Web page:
MOSCOW - FIFA President Sepp Blatter said Wednesday there is still a "lot of work to be done" to fight racism in 2018 World Cup host Russia after a Nazi symbol was displayed at a game.
Reacting to Russian Premier League club Torpedo Moscow being handed its fourth racism-related punishment of the season Tuesday, the head of world soccer's governing body said on Twitter that "sanctions must be applied but education is equally important."
Torpedo has to play two games behind closed doors over the display of a Nazi symbol at a match Sunday, following three earlier punishments this season for fans racially abusing opposition players.
Blatter praised the Russian Football Union's decision to create the post of an anti-racism inspector — with the first dedicated official appointed last month — saying it was "good to see" Russia take this step.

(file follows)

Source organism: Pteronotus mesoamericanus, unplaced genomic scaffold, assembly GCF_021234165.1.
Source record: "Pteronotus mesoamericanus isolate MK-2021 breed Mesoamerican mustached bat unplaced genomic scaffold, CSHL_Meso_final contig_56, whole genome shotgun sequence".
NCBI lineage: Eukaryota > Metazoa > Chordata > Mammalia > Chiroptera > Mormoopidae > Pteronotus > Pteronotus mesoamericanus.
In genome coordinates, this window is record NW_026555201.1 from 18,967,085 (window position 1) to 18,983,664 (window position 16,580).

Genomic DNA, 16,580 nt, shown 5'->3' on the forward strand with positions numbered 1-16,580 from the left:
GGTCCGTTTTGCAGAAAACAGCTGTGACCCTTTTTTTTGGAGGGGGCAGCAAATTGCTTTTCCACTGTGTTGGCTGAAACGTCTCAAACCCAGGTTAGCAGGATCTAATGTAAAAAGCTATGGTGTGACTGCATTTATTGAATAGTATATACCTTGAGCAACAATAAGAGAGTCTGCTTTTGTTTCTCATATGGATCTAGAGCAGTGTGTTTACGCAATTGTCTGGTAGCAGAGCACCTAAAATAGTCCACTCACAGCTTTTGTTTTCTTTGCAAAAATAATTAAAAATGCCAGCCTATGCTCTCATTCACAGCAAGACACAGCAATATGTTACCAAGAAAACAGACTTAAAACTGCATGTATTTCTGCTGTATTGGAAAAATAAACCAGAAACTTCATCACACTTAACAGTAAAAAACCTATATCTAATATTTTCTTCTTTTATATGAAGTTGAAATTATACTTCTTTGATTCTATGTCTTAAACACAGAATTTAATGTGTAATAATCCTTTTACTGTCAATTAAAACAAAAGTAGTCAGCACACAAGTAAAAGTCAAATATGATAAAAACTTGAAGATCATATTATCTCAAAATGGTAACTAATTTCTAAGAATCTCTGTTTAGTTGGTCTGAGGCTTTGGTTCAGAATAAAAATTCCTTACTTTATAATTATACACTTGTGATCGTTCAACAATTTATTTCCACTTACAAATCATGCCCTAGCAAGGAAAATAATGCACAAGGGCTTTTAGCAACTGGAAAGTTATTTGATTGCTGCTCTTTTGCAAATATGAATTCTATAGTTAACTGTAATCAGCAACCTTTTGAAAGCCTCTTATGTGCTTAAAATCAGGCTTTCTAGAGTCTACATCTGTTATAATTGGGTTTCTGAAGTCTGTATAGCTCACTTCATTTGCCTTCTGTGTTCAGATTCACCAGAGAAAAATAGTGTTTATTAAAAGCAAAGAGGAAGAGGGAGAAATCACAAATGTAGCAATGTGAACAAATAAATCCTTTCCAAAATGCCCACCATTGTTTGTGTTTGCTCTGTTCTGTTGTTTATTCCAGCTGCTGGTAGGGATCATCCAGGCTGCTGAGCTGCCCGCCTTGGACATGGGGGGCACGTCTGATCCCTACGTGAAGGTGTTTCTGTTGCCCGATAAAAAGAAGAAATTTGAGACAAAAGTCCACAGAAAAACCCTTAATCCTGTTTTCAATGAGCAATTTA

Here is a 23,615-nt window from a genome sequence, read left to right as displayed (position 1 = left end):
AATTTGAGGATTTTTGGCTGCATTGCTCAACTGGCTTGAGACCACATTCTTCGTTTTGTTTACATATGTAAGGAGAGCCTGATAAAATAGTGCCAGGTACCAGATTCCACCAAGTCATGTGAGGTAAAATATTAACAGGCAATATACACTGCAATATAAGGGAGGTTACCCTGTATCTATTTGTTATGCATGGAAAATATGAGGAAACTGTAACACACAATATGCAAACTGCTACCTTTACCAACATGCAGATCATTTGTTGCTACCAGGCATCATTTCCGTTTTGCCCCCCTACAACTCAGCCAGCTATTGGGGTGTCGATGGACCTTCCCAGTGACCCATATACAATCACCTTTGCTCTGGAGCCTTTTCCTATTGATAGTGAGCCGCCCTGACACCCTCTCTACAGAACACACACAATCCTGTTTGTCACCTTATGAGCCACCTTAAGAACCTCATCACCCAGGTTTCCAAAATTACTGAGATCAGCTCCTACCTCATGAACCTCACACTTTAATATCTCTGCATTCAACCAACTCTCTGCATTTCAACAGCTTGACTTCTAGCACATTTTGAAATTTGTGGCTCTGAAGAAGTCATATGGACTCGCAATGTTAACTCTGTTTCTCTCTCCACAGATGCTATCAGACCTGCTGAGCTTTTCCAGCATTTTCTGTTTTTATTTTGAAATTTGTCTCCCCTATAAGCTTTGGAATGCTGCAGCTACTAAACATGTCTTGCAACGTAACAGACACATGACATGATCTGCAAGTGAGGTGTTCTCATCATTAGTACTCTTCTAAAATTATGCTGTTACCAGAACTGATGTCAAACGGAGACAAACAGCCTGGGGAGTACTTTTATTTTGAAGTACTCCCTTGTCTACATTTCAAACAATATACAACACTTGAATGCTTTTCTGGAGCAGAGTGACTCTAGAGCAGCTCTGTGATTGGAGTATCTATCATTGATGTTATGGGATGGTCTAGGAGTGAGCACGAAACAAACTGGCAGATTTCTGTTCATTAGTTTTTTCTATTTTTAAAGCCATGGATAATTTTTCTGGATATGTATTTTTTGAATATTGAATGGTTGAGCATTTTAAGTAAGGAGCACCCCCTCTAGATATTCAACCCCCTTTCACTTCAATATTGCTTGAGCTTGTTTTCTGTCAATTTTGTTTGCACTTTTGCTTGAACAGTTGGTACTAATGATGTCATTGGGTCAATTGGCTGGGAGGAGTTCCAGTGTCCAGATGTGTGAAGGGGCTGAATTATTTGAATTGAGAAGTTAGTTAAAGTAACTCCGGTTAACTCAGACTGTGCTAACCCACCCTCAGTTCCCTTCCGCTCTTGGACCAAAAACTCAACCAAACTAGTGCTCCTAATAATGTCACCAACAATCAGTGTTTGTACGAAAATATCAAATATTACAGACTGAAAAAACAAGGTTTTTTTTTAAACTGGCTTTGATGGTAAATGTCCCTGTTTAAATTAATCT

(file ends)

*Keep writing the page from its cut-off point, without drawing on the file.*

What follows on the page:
That official, Alexei Tolkachev, told Russia's Tass news agency on Wednesday that he had yet to start work because officials were still revising regulations to determine exactly what powers he would have. Tolkachev said he expects to assemble a staff which could start monitoring games by the end of the season.
Racism is damaging Russia's image and could hurt its relations with FIFA, Russian Sports Minister Vitaly Mutko, who also chairs Russia's World Cup organizing committee, suggested Wednesday.
"It's damaging to our image. And the international federations monitor all this and they say that we're preparing for the World Cup, but they've got the question of what could happen in 2018," he told R-Sport.
Mutko said racism in Russian league games was not necessarily an indicator of what could happen at the World Cup, due to different ticketing and security arrangements, "but even so, we are creating tension in the football environment."